Phytase has two optimal pH levels – one low and one high.
Right now, the world lives in a whirlwind due to the unexpected (for some) war in Ukraine. My friend Michael in California tells me he spends most of his day watching the situation as it unfolds, waiting for World War III. Things are no different in the animal nutrition industry, and here we are indeed in a war against ever increasing ingredient prices.
As I mentioned in several blogs already, phosphates are one of the three major feed ingredient victims of the Ukrainian war – the other two being wheat and sunflower oil. If you are a phytase supplier, then this is the golden age for you. The same if you are a country in North Africa with near depleted phosphate mines that were abandoned and have now been given a second life. With phosphates being thrice the price they were before, it only makes sense.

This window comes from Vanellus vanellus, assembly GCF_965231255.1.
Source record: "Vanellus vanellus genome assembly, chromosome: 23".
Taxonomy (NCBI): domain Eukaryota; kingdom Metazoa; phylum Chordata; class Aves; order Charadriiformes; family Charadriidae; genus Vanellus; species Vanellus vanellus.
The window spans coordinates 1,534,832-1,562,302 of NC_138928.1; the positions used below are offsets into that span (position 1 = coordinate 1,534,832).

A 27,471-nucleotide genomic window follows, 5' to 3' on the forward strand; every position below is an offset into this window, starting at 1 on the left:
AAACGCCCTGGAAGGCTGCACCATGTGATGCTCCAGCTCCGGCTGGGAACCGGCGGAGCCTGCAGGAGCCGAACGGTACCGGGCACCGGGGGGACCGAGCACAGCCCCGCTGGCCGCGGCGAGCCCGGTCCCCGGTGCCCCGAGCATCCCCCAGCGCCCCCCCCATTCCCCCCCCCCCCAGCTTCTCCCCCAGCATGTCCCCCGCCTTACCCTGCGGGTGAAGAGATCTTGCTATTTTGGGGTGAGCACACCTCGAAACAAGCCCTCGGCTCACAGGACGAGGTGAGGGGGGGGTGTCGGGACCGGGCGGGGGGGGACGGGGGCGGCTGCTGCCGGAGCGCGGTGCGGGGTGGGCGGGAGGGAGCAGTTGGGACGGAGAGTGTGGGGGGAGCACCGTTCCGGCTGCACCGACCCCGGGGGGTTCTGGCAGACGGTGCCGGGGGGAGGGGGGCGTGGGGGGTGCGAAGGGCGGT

But, before you super-dose your animals with phytase (one, but not the only, solution), please consider the following, which is easily ignored.
- Phytase has two optimal pH levels – one low and one high. That means it operates at its highest efficiency at two different acidity levels.
- The stomach of monogastric animals is highly acidic. Its pH in mature animals is about 2, but in neonatal and post-weaned pigs it can reach 4 or even 5.
- The small intestine has an almost fixed pH level of all species and ages, and it is strictly neutral, although at certain localities it can vary (slightly).
- Feed stays in the stomach for about 20 minutes (give or take, depending on feed composition, amount of feed, etc.) Feed in the small intestine can stay up to 4 hours. There is no reason to discuss phosphorus nutrition in the large intestine.
- Some animals are nibblers (they eat all day long), such as growing pigs and broilers. For them, the stomach is almost always full and the same can be for the small intestine.
- Other animals eat certain restricted meals, such as sows and layers. For these, the majority of phytase will have to work in the small intestine.
Before you buy a phytase, it is highly recommended to discuss with your supplier about its pH peaks, and its effectiveness at different gut segments. Picking the right or wrong phytase can make a big difference especially as we are already lowering dietary phosphorus margins and any errors will prove disastrous.